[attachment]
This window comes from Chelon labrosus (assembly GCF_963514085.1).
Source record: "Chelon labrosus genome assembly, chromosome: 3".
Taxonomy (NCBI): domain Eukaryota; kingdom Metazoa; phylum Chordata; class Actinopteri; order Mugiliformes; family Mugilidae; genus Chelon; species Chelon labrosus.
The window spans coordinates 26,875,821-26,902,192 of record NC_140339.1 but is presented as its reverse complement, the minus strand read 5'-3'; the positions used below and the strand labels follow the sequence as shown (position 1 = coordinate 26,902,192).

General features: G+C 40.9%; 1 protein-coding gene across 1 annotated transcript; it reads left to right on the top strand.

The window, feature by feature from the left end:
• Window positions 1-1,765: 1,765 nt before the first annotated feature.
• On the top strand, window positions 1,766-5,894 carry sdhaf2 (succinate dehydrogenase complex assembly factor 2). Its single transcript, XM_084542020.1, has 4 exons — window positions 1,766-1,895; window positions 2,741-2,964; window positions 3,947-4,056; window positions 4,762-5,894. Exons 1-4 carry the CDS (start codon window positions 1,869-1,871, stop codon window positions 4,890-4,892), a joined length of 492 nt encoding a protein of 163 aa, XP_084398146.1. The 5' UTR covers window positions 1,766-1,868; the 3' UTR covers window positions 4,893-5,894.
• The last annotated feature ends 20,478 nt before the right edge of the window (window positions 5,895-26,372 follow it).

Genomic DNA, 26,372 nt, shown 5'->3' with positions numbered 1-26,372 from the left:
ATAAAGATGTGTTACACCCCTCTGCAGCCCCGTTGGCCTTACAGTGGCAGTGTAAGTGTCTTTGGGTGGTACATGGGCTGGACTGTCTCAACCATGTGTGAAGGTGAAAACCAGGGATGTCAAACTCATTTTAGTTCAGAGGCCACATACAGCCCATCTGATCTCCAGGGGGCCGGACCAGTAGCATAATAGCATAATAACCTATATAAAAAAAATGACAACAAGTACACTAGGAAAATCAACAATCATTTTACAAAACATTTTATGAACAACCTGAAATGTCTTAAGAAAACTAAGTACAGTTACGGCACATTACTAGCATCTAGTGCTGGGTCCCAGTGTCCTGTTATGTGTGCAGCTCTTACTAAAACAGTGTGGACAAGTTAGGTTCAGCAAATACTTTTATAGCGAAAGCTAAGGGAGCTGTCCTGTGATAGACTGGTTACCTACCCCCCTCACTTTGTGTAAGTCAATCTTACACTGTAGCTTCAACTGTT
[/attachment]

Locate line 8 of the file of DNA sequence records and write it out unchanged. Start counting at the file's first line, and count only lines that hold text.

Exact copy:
• On the top strand, window positions 1,766-5,894 carry sdhaf2 (succinate dehydrogenase complex assembly factor 2). Its single transcript, XM_084542020.1, has 4 exons — window positions 1,766-1,895; window positions 2,741-2,964; window positions 3,947-4,056; window positions 4,762-5,894. Exons 1-4 carry the CDS (start codon window positions 1,869-1,871, stop codon window positions 4,890-4,892), a joined length of 492 nt encoding a protein of 163 aa, XP_084398146.1. The 5' UTR covers window positions 1,766-1,868; the 3' UTR covers window positions 4,893-5,894.